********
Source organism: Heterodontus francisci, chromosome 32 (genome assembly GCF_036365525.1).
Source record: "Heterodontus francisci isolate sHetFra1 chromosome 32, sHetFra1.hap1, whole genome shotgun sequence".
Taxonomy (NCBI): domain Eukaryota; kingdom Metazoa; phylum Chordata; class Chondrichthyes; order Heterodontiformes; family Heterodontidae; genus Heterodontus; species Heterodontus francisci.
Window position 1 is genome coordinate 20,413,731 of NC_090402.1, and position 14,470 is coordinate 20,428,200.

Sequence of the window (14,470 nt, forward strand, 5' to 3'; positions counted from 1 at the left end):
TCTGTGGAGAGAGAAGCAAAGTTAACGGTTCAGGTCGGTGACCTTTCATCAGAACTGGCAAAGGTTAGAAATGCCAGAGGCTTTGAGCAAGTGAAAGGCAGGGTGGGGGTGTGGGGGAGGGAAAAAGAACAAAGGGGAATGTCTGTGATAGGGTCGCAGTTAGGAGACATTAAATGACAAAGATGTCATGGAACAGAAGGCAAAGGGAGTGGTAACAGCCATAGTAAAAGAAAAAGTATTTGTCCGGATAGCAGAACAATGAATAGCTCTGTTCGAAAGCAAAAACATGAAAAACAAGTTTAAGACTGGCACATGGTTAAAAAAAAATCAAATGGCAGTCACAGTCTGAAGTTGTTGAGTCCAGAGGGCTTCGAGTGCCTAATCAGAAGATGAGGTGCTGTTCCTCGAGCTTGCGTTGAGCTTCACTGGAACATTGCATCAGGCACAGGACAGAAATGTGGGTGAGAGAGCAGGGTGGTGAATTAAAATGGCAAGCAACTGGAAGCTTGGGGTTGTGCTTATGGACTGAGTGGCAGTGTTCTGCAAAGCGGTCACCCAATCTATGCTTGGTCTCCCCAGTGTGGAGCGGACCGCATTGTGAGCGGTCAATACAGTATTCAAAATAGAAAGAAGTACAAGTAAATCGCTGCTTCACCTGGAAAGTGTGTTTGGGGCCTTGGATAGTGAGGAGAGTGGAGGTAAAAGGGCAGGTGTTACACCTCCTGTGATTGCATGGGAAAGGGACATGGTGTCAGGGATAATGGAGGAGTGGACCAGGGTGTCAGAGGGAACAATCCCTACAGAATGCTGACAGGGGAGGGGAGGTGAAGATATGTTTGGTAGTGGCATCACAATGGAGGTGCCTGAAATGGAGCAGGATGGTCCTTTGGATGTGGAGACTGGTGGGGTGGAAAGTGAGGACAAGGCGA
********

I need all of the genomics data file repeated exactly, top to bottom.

Source organism: Heterodontus francisci, chromosome 32 (genome assembly GCF_036365525.1).
Source record: "Heterodontus francisci isolate sHetFra1 chromosome 32, sHetFra1.hap1, whole genome shotgun sequence".
Taxonomy (NCBI): domain Eukaryota; kingdom Metazoa; phylum Chordata; class Chondrichthyes; order Heterodontiformes; family Heterodontidae; genus Heterodontus; species Heterodontus francisci.
Window position 1 is genome coordinate 20,413,731 of NC_090402.1, and position 14,470 is coordinate 20,428,200.

Sequence of the window (14,470 nt, forward strand, 5' to 3'; positions counted from 1 at the left end):
TCTGTGGAGAGAGAAGCAAAGTTAACGGTTCAGGTCGGTGACCTTTCATCAGAACTGGCAAAGGTTAGAAATGCCAGAGGCTTTGAGCAAGTGAAAGGCAGGGTGGGGGTGTGGGGGAGGGAAAAAGAACAAAGGGGAATGTCTGTGATAGGGTCGCAGTTAGGAGACATTAAATGACAAAGATGTCATGGAACAGAAGGCAAAGGGAGTGGTAACAGCCATAGTAAAAGAAAAAGTATTTGTCCGGATAGCAGAACAATGAATAGCTCTGTTCGAAAGCAAAAACATGAAAAACAAGTTTAAGACTGGCACATGGTTAAAAAAAAATCAAATGGCAGTCACAGTCTGAAGTTGTTGAGTCCAGAGGGCTTCGAGTGCCTAATCAGAAGATGAGGTGCTGTTCCTCGAGCTTGCGTTGAGCTTCACTGGAACATTGCATCAGGCACAGGACAGAAATGTGGGTGAGAGAGCAGGGTGGTGAATTAAAATGGCAAGCAACTGGAAGCTTGGGGTTGTGCTTATGGACTGAGTGGCAGTGTTCTGCAAAGCGGTCACCCAATCTATGCTTGGTCTCCCCAGTGTGGAGCGGACCGCATTGTGAGCGGTCAATACAGTATTCAAAATAGAAAGAAGTACAAGTAAATCGCTGCTTCACCTGGAAAGTGTGTTTGGGGCCTTGGATAGTGAGGAGAGTGGAGGTAAAAGGGCAGGTGTTACACCTCCTGTGATTGCATGGGAAAGGGACATGGTGTCAGGGATAATGGAGGAGTGGACCAGGGTGTCAGAGGGAACAATCCCTACAGAATGCTGACAGGGGAGGGGAGGTGAAGATATGTTTGGTAGTGGCATCACAATGGAGGTGCCTGAAATGGAGCAGGATGGTCCTTTGGATGTGGAGACTGGTGGGGTGGAAAGTGAGGACAAGGCGA